I knew he was bothered by the repetition Tokyo Japan of the same verses speaking of food, especially since he had written about freedom and equality. We have a tendency to be reductive, to trivialize and to simplify things. I embraced him and returned to the Tokyo Japan party headquarters. I knew that this would be our last embrace. There was nothing left to do, we would have to reinvent ourselves. Once again there was only one choice: departure. And so I left, once again. Turi left, Tokyo Japan never to return. The village, he said, comparing it to the one he had left, had died, Tokyo Japan embittered, become wealthy, but populated by “jerks” and “snobs.”
Where is Tokyo Japan? – Tokyo Japan Map – Map of Tokyo Japan Photo Gallery
How sad! There was more respect and solidarity when we were poor, but he couldn’t live on memories, and not even with the few people who understood him and loved him. There were good people and some friends, but they were all asleep. True, his choice was the result of long reflection: He thought that his son would never have a future in that place.
He left and returned to Morbegno. He gave me the travel blogs that he had kept with him. I went to see him twice. The first time was a surprise. When I called him to tell him that I was coming to Morbegno for a visit, he broke into tears. I remember the hugs and the copious tears when he came to get me at the station. I remember the care with which he served the delicious dishes prepared by his wife Teresa. He lived in a comfortable house. He was happy that Mariano had found employment with the local police; that he didn’t have to bow to anyone. He was well liked and respected, but he wasn’t happy. He missed the fucking village: the fucking village that you detest when you live in it only to miss it when you are away, that fucking village from which you can never be free. You leave it at your own peril, as you won’t be happy anywhere else.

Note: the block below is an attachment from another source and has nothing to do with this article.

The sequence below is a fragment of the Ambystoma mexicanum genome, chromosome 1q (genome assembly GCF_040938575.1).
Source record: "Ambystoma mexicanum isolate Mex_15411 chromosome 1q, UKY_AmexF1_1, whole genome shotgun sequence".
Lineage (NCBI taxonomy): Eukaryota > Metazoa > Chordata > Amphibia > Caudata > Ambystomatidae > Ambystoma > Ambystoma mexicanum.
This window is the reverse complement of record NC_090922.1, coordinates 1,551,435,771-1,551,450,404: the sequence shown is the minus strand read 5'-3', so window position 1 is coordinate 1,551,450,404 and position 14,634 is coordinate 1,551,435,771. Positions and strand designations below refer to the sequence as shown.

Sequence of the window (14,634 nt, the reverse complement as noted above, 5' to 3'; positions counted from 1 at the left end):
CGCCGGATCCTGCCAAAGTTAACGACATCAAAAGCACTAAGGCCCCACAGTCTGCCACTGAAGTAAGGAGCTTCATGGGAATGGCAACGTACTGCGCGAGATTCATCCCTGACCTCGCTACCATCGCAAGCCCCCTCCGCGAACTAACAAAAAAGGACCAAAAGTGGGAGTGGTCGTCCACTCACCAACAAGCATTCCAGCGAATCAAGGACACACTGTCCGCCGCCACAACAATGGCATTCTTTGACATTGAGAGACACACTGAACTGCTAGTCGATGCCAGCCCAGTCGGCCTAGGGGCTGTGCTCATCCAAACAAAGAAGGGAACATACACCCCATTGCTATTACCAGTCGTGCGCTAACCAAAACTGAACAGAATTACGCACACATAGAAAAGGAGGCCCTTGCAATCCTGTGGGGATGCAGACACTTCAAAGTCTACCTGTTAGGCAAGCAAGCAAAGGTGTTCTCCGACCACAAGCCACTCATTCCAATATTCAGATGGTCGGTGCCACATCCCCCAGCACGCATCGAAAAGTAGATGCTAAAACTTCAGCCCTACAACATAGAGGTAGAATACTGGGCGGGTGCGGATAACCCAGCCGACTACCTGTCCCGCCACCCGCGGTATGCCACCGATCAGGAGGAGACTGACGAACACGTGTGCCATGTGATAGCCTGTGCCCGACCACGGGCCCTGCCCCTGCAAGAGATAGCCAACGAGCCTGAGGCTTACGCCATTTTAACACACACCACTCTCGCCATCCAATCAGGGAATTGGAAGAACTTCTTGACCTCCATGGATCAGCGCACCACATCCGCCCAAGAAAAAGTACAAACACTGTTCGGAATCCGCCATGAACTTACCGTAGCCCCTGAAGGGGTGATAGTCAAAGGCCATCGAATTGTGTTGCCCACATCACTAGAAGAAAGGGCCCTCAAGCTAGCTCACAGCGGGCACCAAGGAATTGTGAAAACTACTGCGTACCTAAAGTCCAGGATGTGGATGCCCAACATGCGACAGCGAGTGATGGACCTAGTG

He was writing a story about four people who return to a dead village. He was writing a memoir about the Carnival. He wasn’t fully convinced. He said he didn’t know where to place commas, periods or uppercase letters. I told him I would do that for him; you just write it, and we’ll fix it after. He wasn’t convinced. He was a perfectionist who had great respect for himself, and for the art of writing. We spoke frequently on the telephone, and he always asked about the village from which he had fled, but wasn’t able to leave behind. He asked about Calabria.
The news in the daily television broadcasts wasn’t good, and he was called upon to provide explanations, though he had no knowledge, to mount a defense even though he didn’t share their point of view. He had to make things clear to cold, stingy people who never even offered to pay for a coffee, who never even pretended to reach in their pockets for money. Murder, destruction, and crime, did nothing else happen in Calabria? Although he wasn’t soft on his region, he couldn’t bear to hear it vilified. There were good people and there were bad people. Had he not made that point in his farces for the Carnival?